One thing he did tell me about a little journal article he’d written for some magazine that came out of Pennsylvania. I don’t remember the name of it now. But I managed to get hold of that article.
So at this point, what we had was a plan, an elevation, and a diagram of one of the old rascal straw bales. Around this time, a few of us- including Bill Steen, Pliny Fisk, and David Bainbridge- we ran into a guy who lived just north of Tucson who was interested in building with straw bale. He suggested that we give it a try, just build a little tiny building and see if we could figure out how it was done.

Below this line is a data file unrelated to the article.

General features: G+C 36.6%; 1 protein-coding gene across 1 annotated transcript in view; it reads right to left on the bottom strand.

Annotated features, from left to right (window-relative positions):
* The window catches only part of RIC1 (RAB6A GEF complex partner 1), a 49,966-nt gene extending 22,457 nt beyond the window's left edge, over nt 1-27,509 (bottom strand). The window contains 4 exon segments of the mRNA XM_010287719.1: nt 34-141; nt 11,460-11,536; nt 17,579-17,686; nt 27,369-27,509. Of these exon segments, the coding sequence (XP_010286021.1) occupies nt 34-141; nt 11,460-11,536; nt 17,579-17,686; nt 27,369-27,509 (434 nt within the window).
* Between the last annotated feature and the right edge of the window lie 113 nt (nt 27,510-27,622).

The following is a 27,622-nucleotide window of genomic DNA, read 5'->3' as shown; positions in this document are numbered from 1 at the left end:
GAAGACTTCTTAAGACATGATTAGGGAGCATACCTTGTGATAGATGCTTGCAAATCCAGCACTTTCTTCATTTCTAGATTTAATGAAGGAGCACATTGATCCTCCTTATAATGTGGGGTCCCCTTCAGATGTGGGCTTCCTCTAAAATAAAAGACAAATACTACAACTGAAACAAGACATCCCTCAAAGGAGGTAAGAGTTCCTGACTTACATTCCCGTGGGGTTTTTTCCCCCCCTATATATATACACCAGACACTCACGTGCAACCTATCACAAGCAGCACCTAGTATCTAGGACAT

So we went up there and we threw up a tiny little building adapting it from the old Nebraska drawings. In the Nebraska building the lintels over the windows were just a plank, which would inevitably sink in the middle. We knew that we would never get away with doing that now, so we played around with how we might be able to build it as a modern day building. Everybody kept saying that somebody ought to go up to Nebraska and search around and find these old buildings that Roger Welsch mentioned in his article for the Pennsylvania journal. Nobody else volunteered, so Judy and I said, well, hell we might as well do it! We were at a point in our lives where we could do that sort of thing. I’d been working for her in a little nonprofit she had going, and she’d recently lost the funding for it. We were kind of at loose ends, so off we went to Nebraska. It was the first of three trips for me and it went from there. That’s how I got started with it. We started a little company, Out On Bale (Un) Limited, and it began getting quite a bit of press. Every time there was a straw bale article in a magazine or newspaper, people would send us a copy. We were kind of the clearing house for that sort of thing. I still have a whole mess of folders filled with articles and newspaper clippings. In the beginning there were a lot of local newspaper write ups, then as word got out articles started coming in from places like U.S. News & World Report, Christian Science Monitor, Wall Street Journal, Reader’s Digest, National Geographic, and even the National Inquirer. The most important of them all was from December 12, 1991. It was an article about straw bale and it was on the front page of the home section of the New York Times. That one blew the lid off.